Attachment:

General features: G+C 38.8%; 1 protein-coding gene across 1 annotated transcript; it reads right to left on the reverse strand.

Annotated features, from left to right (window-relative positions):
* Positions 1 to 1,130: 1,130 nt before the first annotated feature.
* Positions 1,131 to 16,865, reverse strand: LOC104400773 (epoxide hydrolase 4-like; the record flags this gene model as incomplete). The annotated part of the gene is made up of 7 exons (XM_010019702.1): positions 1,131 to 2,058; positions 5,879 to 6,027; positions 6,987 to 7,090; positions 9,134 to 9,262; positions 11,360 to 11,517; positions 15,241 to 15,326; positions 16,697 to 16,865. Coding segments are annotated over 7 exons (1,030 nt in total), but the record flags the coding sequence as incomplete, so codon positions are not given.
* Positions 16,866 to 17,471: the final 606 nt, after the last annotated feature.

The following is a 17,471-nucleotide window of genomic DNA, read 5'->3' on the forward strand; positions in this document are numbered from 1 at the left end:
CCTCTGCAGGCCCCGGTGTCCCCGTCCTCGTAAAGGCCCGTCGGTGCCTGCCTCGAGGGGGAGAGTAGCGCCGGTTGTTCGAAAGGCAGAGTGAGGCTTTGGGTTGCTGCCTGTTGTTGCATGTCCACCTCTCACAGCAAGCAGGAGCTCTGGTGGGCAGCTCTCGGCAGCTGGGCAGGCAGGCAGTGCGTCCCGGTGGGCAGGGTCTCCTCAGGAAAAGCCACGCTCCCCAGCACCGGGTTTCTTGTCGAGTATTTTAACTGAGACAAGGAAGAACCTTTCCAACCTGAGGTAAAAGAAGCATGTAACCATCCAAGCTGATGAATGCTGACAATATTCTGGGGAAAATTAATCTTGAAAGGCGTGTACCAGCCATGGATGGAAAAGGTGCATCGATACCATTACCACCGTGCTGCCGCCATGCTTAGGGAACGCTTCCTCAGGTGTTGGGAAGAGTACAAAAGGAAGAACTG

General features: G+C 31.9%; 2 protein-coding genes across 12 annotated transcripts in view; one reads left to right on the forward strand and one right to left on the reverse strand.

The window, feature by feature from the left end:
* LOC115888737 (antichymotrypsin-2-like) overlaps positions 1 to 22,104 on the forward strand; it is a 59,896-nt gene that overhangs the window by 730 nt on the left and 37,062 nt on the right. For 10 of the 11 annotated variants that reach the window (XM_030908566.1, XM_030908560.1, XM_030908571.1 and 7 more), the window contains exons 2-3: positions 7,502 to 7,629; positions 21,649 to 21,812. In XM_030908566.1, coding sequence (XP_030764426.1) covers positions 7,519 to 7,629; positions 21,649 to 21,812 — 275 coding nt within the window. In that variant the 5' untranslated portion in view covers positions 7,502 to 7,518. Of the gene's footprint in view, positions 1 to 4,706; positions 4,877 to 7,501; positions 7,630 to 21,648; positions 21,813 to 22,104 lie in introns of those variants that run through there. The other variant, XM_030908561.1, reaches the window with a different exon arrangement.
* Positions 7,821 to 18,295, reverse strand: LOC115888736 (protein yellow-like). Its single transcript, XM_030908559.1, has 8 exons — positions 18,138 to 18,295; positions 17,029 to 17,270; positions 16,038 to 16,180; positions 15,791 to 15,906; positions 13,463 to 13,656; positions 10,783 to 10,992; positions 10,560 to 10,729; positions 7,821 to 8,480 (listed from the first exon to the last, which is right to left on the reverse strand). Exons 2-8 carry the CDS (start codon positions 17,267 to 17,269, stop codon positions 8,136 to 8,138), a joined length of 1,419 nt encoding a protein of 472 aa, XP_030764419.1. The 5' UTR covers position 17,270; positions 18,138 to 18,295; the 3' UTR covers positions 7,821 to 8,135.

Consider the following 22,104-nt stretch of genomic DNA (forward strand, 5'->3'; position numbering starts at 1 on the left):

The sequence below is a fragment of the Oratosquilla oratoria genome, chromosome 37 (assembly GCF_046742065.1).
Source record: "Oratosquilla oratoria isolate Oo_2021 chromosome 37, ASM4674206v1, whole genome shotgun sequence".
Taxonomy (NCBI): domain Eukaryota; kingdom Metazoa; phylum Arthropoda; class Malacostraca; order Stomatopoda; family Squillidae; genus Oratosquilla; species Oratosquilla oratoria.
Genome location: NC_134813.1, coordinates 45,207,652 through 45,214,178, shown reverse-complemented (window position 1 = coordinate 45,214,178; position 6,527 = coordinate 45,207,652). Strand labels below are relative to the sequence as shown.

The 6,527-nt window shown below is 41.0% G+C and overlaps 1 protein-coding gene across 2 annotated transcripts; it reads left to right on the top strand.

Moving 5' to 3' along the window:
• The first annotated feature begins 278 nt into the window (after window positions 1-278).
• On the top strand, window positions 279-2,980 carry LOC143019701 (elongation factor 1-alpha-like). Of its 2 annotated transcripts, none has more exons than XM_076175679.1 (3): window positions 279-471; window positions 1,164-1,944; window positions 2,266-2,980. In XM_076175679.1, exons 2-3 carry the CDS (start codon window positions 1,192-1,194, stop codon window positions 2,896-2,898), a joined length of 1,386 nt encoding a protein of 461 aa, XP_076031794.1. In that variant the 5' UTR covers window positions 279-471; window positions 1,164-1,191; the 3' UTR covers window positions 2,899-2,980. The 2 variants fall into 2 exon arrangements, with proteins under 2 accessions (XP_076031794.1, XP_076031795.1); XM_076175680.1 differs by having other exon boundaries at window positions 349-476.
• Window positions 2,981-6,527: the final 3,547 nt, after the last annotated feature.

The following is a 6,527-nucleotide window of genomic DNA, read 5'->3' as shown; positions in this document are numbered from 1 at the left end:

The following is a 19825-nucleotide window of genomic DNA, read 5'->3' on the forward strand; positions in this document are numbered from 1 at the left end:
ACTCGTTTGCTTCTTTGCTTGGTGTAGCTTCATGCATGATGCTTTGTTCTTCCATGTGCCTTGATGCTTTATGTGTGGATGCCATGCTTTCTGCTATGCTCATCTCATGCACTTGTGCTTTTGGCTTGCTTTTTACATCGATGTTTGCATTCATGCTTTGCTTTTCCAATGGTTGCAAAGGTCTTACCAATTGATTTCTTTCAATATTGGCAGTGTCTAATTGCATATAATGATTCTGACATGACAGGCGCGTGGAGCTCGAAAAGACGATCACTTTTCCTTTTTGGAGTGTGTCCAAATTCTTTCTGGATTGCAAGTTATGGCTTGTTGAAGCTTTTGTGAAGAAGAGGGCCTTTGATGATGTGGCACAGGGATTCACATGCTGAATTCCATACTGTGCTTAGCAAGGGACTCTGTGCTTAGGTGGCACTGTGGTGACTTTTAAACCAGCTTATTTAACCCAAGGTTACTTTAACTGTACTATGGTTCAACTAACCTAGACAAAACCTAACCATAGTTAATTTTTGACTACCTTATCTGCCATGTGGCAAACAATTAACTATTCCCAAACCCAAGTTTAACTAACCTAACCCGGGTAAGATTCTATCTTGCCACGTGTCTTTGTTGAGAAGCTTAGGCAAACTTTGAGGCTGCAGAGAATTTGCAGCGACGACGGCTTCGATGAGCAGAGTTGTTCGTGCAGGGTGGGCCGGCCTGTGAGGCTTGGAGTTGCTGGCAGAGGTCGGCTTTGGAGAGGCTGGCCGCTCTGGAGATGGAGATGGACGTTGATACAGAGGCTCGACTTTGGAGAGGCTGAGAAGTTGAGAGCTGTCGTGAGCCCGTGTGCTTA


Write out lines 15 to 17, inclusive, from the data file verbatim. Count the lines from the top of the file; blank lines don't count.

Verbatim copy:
Taxonomy (NCBI): domain Eukaryota; kingdom Metazoa; phylum Arthropoda; class Malacostraca; order Stomatopoda; family Squillidae; genus Oratosquilla; species Oratosquilla oratoria.
Genome location: NC_134813.1, coordinates 45,207,652 through 45,214,178, shown reverse-complemented (window position 1 = coordinate 45,214,178; position 6,527 = coordinate 45,207,652). Strand labels below are relative to the sequence as shown.

The 6,527-nt window shown below is 41.0% G+C and overlaps 1 protein-coding gene across 2 annotated transcripts; it reads left to right on the top strand.